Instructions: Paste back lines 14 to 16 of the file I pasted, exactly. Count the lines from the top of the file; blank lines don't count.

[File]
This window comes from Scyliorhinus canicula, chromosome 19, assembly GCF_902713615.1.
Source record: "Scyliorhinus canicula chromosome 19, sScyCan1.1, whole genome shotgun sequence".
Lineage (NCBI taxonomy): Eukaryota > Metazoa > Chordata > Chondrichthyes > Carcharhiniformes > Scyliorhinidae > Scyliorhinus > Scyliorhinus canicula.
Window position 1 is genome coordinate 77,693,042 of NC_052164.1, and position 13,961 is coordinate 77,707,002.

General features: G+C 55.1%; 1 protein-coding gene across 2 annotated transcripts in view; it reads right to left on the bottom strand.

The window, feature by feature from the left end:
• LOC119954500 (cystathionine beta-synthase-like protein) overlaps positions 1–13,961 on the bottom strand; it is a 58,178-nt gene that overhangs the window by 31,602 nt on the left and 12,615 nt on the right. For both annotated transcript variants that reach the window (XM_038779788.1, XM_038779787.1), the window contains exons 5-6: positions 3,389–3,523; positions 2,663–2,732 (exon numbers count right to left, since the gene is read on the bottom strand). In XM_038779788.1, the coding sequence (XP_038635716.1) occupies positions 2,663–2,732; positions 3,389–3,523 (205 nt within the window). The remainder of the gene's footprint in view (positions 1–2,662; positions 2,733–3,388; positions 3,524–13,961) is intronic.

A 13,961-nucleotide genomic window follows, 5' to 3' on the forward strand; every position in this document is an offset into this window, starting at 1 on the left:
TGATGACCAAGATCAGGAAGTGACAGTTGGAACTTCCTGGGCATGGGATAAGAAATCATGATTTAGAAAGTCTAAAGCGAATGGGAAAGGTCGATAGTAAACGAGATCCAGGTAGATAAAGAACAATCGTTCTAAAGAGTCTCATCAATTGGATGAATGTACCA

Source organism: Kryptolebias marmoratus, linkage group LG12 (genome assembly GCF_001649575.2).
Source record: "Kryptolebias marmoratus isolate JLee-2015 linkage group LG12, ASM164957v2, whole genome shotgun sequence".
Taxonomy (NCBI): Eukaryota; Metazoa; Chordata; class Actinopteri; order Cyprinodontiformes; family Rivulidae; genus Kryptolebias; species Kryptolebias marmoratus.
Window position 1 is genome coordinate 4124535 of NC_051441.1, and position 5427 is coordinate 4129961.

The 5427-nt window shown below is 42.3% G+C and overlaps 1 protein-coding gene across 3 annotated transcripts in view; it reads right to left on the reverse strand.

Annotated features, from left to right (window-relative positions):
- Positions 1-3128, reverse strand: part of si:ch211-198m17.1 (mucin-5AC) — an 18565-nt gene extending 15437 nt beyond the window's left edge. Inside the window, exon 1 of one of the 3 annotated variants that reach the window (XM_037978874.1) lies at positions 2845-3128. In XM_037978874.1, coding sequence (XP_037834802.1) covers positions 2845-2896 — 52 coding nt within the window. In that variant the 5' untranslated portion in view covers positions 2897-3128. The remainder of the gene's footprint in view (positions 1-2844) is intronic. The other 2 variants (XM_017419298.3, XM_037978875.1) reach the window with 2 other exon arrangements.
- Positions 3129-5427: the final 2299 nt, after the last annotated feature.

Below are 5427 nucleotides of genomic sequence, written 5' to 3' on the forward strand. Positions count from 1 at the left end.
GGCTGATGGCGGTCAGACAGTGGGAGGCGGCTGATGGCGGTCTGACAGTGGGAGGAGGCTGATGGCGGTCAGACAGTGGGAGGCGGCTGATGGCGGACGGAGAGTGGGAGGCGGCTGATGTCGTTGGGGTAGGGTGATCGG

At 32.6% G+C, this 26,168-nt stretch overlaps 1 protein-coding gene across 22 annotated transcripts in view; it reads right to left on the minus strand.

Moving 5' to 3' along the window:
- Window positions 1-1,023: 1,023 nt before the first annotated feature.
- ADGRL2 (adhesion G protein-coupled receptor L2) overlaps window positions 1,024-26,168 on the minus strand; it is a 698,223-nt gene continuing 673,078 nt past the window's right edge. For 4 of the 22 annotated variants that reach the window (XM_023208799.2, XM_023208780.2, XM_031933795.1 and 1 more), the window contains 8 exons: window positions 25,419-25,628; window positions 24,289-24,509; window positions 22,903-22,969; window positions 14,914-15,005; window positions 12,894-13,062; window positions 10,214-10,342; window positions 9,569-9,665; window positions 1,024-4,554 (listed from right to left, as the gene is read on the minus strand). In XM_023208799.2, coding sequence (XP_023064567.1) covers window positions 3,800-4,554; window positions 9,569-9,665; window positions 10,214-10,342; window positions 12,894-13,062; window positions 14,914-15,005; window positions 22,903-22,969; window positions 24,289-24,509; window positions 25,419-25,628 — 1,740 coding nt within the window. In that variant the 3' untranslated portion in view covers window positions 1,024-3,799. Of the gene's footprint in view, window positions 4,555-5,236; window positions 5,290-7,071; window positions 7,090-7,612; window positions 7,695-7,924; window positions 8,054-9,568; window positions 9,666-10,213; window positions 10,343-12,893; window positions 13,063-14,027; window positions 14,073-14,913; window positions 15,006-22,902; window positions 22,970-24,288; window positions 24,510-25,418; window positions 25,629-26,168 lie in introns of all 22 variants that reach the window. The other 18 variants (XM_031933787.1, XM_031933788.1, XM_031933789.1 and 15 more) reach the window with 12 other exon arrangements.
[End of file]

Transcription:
The 5427-nt window shown below is 42.3% G+C and overlaps 1 protein-coding gene across 3 annotated transcripts in view; it reads right to left on the reverse strand.

Annotated features, from left to right (window-relative positions):
- Positions 1-3128, reverse strand: part of si:ch211-198m17.1 (mucin-5AC) — an 18565-nt gene extending 15437 nt beyond the window's left edge. Inside the window, exon 1 of one of the 3 annotated variants that reach the window (XM_037978874.1) lies at positions 2845-3128. In XM_037978874.1, coding sequence (XP_037834802.1) covers positions 2845-2896 — 52 coding nt within the window. In that variant the 5' untranslated portion in view covers positions 2897-3128. The remainder of the gene's footprint in view (positions 1-2844) is intronic. The other 2 variants (XM_017419298.3, XM_037978875.1) reach the window with 2 other exon arrangements.